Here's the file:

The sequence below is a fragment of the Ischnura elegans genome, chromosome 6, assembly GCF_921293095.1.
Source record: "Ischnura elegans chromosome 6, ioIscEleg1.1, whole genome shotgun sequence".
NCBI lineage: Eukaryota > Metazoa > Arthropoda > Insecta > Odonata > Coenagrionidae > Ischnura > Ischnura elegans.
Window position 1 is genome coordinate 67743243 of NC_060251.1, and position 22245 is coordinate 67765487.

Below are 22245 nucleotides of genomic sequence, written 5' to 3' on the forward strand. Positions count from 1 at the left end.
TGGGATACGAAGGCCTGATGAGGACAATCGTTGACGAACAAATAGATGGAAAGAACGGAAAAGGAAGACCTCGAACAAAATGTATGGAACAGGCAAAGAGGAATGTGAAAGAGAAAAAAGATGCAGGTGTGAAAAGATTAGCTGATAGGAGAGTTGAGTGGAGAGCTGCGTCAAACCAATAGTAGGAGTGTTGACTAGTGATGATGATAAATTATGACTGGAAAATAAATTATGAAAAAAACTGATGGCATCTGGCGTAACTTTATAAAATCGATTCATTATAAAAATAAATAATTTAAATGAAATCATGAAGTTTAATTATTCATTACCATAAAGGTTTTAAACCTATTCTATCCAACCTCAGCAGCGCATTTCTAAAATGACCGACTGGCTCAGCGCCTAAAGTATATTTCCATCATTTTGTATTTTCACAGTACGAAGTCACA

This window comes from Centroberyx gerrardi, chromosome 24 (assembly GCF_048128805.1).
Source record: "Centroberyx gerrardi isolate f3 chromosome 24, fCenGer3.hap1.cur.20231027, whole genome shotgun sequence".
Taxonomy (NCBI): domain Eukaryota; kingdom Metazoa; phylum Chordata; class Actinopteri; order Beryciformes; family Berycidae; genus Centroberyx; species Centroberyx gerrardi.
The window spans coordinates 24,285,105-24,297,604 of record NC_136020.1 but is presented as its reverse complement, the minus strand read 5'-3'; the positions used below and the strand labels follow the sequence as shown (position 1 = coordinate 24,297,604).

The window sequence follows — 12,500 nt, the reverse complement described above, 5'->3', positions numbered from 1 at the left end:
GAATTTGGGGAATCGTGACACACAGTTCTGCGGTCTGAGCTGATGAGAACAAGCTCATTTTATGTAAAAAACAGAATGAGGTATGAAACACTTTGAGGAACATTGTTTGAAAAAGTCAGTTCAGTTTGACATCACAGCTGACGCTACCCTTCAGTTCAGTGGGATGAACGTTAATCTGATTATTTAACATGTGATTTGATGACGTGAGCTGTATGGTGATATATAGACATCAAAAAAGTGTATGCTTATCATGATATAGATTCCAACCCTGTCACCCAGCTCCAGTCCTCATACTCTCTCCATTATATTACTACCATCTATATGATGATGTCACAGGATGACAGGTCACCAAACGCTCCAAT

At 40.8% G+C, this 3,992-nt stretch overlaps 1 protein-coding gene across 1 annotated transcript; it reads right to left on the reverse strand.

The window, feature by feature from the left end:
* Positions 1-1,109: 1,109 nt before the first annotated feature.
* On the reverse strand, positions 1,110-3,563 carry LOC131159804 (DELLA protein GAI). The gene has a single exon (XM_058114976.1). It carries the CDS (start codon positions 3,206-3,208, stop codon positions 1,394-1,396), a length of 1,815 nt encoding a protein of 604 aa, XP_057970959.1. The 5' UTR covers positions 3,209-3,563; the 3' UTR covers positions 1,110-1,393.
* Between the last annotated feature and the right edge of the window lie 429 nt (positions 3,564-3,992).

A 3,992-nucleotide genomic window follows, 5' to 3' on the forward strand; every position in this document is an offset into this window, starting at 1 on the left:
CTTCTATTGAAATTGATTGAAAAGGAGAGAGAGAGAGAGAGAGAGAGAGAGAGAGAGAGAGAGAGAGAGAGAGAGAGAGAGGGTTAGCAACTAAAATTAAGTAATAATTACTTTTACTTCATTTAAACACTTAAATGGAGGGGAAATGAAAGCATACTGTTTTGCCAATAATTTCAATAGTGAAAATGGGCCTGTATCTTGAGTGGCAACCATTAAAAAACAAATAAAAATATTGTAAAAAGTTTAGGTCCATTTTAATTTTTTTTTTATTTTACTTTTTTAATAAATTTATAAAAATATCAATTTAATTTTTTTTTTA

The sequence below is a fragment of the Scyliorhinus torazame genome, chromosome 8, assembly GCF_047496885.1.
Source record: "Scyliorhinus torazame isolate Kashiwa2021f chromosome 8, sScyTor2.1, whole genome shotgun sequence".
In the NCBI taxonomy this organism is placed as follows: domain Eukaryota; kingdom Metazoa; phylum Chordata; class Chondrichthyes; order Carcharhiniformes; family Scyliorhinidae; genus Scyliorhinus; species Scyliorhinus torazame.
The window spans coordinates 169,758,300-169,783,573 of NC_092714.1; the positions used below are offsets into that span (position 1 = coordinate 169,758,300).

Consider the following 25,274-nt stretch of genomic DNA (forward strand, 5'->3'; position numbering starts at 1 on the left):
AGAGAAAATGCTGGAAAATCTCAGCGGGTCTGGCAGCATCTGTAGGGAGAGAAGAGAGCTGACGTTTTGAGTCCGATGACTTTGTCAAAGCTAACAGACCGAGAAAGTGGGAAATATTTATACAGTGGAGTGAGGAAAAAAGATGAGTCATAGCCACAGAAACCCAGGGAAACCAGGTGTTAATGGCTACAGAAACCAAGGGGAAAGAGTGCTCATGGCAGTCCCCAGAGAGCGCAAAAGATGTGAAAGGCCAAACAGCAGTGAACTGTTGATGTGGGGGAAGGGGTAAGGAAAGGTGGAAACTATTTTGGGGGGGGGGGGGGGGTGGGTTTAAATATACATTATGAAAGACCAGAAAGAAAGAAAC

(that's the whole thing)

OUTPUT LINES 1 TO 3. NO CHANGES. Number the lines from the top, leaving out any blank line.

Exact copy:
The sequence below is a fragment of the Ischnura elegans genome, chromosome 6, assembly GCF_921293095.1.
Source record: "Ischnura elegans chromosome 6, ioIscEleg1.1, whole genome shotgun sequence".
NCBI lineage: Eukaryota > Metazoa > Arthropoda > Insecta > Odonata > Coenagrionidae > Ischnura > Ischnura elegans.